After Jesus’ baptism, he was led by the Spirit into the wilderness, where he was tempted by Satan. Following his temptation, Jesus began his ministry by preaching “the good news of God” (1:14). Mark provides a succinct summary of that good news: “The time has come. . . . The kingdom of God has come near. Repent and believe the good news!” (1:15)
If you haven’t experienced it yourself, you probably know someone who has. You get a new job and are excited about what lies ahead. You sense that God is in the process of your job transition and you’re thankful for his gracious guidance. But, almost from the start, things in your new situation don’t go as you had hoped. Perhaps you run into conflict with colleagues or a lack of support from your boss. Or, maybe there is a huge gap between what you thought your job would be and reality. Quickly, your sense of excitement disappears and you begin to feel confused. Discouragement and despair aren’t far away. You wonder where God is, whether you completely missed his guidance, and whether he will rescue you from the quicksand that seems to be swallowing you up.
The fact that we are God’s beloved children can make a difference in our work. In times of discouragement, we can be reassured by the fact that God cares for us. When we face opposition or injustice, we can be strengthened by the knowledge of who we are. When we feel lonely or isolated, we can remember that God is with us and will never let us go. In everything we do, we can seek to give joy to our Heavenly Father, knowing that he delights in us.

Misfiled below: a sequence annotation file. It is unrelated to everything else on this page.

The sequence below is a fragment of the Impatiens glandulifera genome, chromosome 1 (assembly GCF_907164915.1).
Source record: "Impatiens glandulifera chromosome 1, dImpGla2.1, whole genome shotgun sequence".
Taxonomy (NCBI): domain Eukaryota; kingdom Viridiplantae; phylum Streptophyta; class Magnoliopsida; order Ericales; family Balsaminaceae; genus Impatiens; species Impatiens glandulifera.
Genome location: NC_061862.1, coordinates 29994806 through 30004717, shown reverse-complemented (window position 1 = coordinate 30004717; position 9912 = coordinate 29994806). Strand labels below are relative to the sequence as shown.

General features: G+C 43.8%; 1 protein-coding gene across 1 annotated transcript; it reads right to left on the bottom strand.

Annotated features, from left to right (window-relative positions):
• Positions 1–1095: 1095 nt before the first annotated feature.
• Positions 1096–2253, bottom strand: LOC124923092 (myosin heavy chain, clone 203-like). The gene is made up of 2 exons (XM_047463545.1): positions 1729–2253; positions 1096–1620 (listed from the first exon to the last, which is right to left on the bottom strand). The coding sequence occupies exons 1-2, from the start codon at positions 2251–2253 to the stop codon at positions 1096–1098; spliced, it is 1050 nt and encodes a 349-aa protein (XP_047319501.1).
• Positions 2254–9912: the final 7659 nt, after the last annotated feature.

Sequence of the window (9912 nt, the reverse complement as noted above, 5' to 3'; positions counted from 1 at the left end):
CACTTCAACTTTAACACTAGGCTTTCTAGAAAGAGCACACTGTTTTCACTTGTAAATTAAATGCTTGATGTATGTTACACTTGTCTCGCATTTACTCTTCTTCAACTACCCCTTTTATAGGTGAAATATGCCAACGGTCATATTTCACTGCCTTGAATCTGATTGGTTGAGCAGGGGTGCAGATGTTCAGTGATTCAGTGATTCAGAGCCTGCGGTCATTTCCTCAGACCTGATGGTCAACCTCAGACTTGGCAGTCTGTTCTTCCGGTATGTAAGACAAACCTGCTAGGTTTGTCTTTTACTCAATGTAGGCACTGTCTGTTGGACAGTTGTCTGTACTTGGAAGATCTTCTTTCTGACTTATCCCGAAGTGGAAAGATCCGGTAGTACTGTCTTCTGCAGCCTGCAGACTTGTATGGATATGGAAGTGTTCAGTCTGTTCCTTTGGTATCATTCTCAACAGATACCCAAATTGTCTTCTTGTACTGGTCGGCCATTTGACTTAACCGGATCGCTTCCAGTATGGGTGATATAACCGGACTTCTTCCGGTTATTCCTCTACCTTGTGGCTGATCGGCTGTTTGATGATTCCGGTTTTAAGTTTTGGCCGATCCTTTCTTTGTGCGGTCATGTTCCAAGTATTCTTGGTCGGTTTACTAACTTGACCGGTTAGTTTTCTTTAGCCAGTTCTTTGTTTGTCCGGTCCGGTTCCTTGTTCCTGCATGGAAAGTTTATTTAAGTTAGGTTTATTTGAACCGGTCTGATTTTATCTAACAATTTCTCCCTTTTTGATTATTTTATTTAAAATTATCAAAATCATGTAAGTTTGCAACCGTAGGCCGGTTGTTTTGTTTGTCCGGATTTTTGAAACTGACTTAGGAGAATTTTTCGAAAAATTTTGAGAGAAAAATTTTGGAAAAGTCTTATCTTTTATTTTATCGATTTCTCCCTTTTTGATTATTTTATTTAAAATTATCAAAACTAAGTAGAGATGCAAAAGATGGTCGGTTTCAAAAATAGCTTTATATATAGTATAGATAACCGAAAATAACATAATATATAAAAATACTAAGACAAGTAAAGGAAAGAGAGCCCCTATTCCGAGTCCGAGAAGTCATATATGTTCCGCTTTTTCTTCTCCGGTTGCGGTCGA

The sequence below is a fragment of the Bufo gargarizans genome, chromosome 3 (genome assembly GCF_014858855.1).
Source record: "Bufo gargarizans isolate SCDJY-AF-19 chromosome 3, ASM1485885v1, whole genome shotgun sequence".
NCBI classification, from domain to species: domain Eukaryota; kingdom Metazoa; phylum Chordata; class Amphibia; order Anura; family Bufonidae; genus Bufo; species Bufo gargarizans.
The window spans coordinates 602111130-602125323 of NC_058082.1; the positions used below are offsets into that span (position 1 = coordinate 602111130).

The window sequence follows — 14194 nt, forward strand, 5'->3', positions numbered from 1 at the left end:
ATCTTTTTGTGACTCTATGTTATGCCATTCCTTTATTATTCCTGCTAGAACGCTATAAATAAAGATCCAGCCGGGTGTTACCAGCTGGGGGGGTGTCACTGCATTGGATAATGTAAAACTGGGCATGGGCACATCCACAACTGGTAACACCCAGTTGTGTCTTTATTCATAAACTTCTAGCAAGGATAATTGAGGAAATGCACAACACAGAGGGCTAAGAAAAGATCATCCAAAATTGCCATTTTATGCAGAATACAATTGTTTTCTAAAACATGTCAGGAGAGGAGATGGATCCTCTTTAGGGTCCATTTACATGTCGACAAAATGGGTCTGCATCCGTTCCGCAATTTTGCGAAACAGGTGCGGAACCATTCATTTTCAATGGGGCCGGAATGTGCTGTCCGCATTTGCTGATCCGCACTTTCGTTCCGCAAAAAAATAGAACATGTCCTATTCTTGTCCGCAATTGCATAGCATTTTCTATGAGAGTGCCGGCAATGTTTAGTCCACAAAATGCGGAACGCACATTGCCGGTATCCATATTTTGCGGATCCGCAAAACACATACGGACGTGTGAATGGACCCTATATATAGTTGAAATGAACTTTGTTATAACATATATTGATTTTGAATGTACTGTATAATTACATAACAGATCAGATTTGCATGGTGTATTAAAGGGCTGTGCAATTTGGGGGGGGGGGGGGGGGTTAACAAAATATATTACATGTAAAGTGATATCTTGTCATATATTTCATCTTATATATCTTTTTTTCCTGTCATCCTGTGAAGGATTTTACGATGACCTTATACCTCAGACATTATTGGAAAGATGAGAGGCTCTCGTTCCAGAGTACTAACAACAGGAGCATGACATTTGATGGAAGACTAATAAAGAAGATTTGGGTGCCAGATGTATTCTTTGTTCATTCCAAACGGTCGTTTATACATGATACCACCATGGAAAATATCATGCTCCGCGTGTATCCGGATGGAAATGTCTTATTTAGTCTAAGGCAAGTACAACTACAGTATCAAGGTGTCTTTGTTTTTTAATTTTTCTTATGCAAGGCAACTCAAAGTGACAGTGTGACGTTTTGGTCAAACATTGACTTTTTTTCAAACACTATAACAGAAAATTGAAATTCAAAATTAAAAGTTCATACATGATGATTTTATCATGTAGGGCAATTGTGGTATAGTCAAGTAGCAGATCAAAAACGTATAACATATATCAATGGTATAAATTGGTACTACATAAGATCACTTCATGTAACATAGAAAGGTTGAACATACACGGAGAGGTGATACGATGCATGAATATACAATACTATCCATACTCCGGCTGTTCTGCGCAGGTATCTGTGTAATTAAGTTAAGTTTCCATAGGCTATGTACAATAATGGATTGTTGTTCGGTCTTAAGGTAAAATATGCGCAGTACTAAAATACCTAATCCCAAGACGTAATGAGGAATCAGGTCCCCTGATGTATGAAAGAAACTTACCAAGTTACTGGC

The Gospel of Mark begins similarly, with a voice crying out, “Prepare the way for the Lord” (1:3). This voice is identified in verse 4 as John the Baptist. He was raised up by God in fulfillment of Isaiah 40:3-5. He was the one who cries out to Israel to get ready for the coming of the Lord. By calling the Jews to repent and by baptizing them as a sign of their repentance, John set the stage for the coming of Jesus and his announcement of God’s kingdom. Moreover, he pointed directly to the advent of one who would baptize, not with water, but with the Holy Spirit (1:8).
I want to reflect further on the opening verse of Mark. In yesterday’s Life for Leaders devotion, I focused on the meaning of “good news” in the statement: “The beginning of the good news about Jesus the Messiah, the Son of God” (1:1). Today I want to draw our attention to the specific content of that good news as he opens his Gospel.
As we begin our Life for Leaders study in the Gospel of Mark, I thought it might be helpful to provide a bit of background to the book we’ll be examining. We know surprisingly little for sure about the writing of the Gospel of Mark.
Today, we begin a new Life for Leaders series based on the Gospel of Mark. For the next several months, we will walk slowly through this Gospel, allowing it to deepen our faith and enlarge our vision of what it means to follow Jesus in every part of life.
We know very little about the centurion who appears in Mark 15. He is first mentioned in verse 39, “Now when the centurion, who stood facing him, saw that in this way he breathed his last, he said, ‘Truly this man was God’s Son!’” A few verses later, when Joseph of Arimathea asked Pilate for the dead body of Jesus, Pilate summoned the centurion to find out for sure whether Jesus had died (15:44). When the centurion confirmed Jesus’ demise, Pilate let Joseph have the body (15:45). That’s all the gospels tell us about this particular centurion.
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